Would you like some spam?

One thing that you don’t really consider or think about when you live abroad is that pretty much everything is different, including the simplest things that you’d never even think about. Culture reaches further into our daily lives than you’d typically think. For today’s example, we’ve got SPAM and other such junk (or scams).

Having grown up through the 90s, I’m no stranger to the Internet. I’ve had (and still use) an email address since 1997. I’ve been a member of many chat rooms (anyone remember WBS?), chat programs (AIM, ICQ, MSN, Yahoo!, Trillian, Skype), and various message boards (I even ran my own board for 3~ years). What’s the point? Well, you grow up getting all the junk e-mails, scams, and various spam that we’ve all become accustomed to over the years. Basically, I ignore it without even remembering that I’ve seen it, because it’s just like a common background noise for us all now.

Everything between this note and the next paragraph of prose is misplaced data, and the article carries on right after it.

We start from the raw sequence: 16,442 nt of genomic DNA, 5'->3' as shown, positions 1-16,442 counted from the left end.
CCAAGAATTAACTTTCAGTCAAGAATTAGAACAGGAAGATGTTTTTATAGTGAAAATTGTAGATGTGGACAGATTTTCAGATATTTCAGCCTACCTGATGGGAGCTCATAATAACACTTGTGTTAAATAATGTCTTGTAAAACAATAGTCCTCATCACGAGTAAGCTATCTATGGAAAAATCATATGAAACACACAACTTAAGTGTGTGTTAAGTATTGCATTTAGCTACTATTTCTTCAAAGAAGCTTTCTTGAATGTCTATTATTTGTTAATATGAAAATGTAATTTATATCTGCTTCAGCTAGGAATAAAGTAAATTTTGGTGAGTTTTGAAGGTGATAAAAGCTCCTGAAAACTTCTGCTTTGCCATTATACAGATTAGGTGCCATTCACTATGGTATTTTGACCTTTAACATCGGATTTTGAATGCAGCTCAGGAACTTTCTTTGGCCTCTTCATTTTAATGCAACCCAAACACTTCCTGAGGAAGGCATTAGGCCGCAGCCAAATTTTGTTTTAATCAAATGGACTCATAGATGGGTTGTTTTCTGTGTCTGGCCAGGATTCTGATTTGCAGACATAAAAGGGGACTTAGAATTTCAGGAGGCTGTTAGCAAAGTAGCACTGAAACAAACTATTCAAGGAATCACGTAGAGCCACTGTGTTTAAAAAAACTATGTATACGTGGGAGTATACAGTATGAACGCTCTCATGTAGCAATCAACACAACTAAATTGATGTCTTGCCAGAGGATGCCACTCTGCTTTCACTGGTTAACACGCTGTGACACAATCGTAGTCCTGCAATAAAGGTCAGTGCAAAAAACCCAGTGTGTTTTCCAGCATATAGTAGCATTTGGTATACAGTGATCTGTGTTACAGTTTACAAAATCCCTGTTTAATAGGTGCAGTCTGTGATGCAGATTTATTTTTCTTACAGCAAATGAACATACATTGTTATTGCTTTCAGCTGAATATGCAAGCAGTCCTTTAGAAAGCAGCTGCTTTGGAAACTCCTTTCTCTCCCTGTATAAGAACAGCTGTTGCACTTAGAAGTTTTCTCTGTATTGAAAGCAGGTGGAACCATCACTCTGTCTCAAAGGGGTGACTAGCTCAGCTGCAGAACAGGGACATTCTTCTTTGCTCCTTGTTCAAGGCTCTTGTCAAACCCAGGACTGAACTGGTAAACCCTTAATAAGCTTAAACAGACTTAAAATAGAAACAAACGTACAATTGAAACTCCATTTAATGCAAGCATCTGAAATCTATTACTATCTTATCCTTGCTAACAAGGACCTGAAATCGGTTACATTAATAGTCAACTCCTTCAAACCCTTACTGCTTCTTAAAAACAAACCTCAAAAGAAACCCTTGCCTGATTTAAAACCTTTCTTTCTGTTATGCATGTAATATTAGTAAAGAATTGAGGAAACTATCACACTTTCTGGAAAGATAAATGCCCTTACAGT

But when you move to another country, there are different scams, different ways of trying to get your attention. As a non-native speaker, relatively new to the country, you can’t always sort it out so easily. In the case of Japan, some of the most prevalent spam advertisements utilize the cell phone system. You see, every phone here has an e-mail address associated with it. Unlike texting, as is prevalent in America, in Japan you can give out your e-mail address for your phone to people without giving out your phone number. Pretty convenient, actually. Since cell phones are a daily necessity, there are many hundreds of businesses that thrive off of the cell phone Internet system (which has special types of websites, etc, as well as being able to charge fees directly to your phone bill when you join. I’m sure you can see the problem coming).

Where there are legitimate businesses, there are scams artists. It’s like rain and wetness, income and taxes; you get one, you have the other.

What’s my point? We’re gonna take a look in how a Japanese e-mail scam works!

You see, three days ago, I got the following e-mail from someone I’ve never heard of on my phone:

a-c-a-@docomo.ne.jp
I’m changing my e-mail address! Please e-mail me at kar-ry.kuq@docomo.ne.jp from now!